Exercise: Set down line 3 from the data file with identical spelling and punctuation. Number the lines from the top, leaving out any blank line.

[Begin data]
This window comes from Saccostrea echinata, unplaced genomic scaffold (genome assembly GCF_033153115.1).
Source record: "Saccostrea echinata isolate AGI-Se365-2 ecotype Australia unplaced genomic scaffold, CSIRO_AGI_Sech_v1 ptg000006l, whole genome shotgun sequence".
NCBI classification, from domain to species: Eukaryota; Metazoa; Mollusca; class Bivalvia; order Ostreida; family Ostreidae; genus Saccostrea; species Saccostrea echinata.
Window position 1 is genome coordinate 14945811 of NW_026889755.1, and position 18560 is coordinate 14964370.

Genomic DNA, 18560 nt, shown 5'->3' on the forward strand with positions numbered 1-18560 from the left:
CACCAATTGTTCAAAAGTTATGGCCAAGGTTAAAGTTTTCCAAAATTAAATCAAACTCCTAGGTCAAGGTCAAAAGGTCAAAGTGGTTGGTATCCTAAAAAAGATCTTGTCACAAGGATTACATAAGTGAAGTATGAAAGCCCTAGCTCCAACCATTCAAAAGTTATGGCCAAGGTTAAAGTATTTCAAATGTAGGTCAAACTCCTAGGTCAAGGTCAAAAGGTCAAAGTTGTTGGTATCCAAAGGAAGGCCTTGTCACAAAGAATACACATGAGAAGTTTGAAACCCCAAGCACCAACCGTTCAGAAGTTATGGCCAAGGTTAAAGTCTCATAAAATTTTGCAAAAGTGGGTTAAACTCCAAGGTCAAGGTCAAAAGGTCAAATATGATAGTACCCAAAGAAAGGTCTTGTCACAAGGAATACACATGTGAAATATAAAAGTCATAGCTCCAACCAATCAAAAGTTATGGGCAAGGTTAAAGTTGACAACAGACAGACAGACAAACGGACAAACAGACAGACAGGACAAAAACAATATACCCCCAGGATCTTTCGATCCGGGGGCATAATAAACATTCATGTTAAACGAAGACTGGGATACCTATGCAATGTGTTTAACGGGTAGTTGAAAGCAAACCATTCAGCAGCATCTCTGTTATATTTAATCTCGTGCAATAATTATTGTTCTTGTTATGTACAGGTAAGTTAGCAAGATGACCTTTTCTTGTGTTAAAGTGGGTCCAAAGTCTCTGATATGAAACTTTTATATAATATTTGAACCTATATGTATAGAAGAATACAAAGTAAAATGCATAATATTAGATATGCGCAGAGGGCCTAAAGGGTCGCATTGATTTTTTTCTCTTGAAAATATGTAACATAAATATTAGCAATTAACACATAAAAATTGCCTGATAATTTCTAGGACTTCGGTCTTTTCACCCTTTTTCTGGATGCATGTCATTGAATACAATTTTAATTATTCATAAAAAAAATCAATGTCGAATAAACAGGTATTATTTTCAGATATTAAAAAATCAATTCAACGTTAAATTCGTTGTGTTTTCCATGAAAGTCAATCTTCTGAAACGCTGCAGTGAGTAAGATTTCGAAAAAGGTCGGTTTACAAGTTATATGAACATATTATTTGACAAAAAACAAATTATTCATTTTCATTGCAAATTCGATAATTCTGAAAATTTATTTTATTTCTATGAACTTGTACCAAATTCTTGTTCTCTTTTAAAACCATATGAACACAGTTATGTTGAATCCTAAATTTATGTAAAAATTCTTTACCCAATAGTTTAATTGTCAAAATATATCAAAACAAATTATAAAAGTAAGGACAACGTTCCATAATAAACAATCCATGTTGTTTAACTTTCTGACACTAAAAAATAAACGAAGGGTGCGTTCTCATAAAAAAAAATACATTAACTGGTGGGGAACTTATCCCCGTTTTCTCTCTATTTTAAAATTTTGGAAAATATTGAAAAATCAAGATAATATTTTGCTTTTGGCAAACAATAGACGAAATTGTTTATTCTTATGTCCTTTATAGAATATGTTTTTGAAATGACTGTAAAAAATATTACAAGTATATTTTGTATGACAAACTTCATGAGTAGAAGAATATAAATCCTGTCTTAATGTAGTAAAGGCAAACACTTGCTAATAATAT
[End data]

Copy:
NCBI classification, from domain to species: Eukaryota; Metazoa; Mollusca; class Bivalvia; order Ostreida; family Ostreidae; genus Saccostrea; species Saccostrea echinata.